To the women of America: A letter of support from your Irish sisters
Now that Donald Trump is president-elect, women across the country rightfully fear what this means for our reproductive rights — but we are ready to fight. One of our readers in Ireland — a country where women are fighting for abortion access — has sent a letter of solidarity.
To the women of America,
I am sitting in my university library on a chilly autumnal day, and it’s difficult to actually comprehend the enormity of what has happened in America. A man who built a campaign off of sexist, racist, and homophobic ideals now has control over the most diverse and influential country in the world. And I want to tell you that I am so sorry.
I ache for the millions of immigrants who are now fearing deportation, for America’s Muslim community who will deal with even more undeserved hate and prejudice. I ache for American women who now know that more than half of the population does not value women. And I ache for the many sexual violence survivors who now must watch a man who has been accused of rape and assault become their leader, and threaten to punish any woman that chooses to take control of her reproductive rights.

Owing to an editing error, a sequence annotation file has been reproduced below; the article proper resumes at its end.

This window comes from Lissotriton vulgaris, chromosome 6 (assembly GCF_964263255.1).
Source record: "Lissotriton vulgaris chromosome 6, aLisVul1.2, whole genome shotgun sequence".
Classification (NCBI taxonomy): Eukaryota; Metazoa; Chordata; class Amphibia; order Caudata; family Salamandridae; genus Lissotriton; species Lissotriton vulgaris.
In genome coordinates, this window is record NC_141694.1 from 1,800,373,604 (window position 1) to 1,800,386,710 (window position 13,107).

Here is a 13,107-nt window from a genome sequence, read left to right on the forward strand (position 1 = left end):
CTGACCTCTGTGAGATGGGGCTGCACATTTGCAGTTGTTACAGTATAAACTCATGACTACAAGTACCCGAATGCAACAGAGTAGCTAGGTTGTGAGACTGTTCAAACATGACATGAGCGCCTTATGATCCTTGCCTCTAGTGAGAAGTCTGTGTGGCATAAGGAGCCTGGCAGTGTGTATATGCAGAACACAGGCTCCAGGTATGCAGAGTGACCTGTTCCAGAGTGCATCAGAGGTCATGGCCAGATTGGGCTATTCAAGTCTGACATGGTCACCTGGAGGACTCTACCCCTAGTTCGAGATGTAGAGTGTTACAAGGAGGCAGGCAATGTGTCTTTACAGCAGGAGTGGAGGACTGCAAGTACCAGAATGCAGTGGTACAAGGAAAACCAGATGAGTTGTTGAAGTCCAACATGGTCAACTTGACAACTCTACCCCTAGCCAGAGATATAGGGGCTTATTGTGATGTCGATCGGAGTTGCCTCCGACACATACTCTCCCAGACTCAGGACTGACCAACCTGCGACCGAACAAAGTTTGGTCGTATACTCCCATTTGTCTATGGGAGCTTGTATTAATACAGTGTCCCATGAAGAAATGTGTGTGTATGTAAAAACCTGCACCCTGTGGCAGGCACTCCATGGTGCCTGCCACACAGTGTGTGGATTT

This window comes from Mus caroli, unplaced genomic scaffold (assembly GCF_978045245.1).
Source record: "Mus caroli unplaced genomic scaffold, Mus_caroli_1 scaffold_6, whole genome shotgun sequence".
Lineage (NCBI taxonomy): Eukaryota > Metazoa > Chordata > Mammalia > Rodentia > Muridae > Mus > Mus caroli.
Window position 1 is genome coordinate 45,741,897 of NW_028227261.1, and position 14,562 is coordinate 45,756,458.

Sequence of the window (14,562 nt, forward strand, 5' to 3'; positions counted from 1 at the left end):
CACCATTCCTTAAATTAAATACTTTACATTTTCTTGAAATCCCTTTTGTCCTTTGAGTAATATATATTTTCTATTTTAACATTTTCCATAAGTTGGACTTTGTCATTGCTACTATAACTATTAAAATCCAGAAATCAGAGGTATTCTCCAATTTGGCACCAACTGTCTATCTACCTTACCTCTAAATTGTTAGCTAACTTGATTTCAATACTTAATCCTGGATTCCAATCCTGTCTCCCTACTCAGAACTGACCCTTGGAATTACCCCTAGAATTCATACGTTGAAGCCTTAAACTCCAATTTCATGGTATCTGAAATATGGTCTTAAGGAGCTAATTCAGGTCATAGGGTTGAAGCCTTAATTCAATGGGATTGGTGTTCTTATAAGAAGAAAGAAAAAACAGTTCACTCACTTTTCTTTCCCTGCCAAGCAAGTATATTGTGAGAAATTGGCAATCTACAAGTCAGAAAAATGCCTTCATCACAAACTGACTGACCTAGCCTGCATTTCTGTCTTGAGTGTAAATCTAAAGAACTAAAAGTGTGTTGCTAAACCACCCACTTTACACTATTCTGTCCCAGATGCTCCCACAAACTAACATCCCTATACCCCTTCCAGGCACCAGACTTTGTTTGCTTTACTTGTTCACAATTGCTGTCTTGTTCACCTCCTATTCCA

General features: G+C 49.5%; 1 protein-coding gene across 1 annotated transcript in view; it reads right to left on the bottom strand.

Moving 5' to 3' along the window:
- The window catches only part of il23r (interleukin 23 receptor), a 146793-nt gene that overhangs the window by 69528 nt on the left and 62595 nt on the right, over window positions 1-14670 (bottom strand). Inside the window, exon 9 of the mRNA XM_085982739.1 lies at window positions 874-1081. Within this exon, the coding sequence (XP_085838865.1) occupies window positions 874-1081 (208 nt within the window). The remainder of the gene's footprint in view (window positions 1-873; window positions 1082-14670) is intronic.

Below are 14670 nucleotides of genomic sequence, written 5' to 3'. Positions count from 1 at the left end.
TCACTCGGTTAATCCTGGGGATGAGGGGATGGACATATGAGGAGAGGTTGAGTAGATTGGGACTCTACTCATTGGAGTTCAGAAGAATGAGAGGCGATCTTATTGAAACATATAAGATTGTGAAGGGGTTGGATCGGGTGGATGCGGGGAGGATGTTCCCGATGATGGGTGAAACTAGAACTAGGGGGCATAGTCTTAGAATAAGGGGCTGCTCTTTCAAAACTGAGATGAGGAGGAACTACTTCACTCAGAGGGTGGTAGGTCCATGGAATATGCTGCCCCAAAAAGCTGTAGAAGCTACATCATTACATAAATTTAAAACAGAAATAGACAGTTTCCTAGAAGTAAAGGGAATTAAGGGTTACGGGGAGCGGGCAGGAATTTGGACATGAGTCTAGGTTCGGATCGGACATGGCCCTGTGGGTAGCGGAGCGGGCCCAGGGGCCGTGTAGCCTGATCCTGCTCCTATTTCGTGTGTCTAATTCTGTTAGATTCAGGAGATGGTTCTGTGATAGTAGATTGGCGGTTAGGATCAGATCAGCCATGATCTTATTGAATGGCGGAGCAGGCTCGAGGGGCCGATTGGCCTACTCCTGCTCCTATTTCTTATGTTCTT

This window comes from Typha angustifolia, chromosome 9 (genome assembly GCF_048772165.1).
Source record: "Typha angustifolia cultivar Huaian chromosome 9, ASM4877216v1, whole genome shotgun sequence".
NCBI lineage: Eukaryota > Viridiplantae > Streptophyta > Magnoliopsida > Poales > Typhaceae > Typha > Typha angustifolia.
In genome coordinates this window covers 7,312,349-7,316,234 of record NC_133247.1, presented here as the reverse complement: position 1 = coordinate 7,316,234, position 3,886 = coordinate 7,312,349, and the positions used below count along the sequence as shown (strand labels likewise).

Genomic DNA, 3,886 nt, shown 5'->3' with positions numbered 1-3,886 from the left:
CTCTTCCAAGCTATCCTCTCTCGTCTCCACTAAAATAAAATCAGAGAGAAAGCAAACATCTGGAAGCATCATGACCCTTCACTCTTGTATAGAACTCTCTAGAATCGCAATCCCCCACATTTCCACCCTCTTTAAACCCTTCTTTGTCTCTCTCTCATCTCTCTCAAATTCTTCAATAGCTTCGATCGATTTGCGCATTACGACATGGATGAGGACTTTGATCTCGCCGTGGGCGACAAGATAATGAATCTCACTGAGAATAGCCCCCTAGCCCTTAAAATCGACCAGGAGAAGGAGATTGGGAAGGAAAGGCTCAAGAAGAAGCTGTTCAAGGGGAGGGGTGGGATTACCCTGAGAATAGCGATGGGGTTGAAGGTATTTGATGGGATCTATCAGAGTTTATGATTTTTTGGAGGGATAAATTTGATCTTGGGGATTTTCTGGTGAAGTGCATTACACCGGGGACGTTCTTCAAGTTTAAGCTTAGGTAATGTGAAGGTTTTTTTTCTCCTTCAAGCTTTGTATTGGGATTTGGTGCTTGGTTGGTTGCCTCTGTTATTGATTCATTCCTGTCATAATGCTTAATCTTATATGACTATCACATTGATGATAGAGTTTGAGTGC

You might ask what right I have to comment on this. As an outsider, it may seem easy for me to step away from my computer and forget about all of this. I don’t have to deal with the impact of Trump’s ignorance and hate. I live in Ireland.
We show it in small ways daily, when we stand our ground and do what’s right for ourselves, be it in our personal or professional lives. And we show it in big ways, too — like when we protest for our rights.
We did this by storming the streets of Dublin in the thousands to get behind the hugely successful “Repeal” campaign — a campaign to repeal the eighth amendment in our constitution that equates the life of the unborn to the life of a living, breathing woman.
In history, we have done the same.
Ireland has changed enormously in my short life time. We were once a nation that so brazenly violated women’s rights. We had little access to contraception, no possibility of divorce, and homosexuality was a criminal act the year I was born. I’m now 23 years old, and our journey inspires me. We are now the first country to have legalized gay marriage by popular vote, and we are in the middle of a battle for our reproductive rights.
Women of America, you have been dealt a devastating blow. The best woman didn’t win. It’s a slap in the face and a step backwards.
This is going to be a difficult four years, and I know you know that. But your collective future will be brighter, so long as you continue to fight, continue to educate yourself and those around you, and continue to remember you deserve better.
Your sisters from across the pond.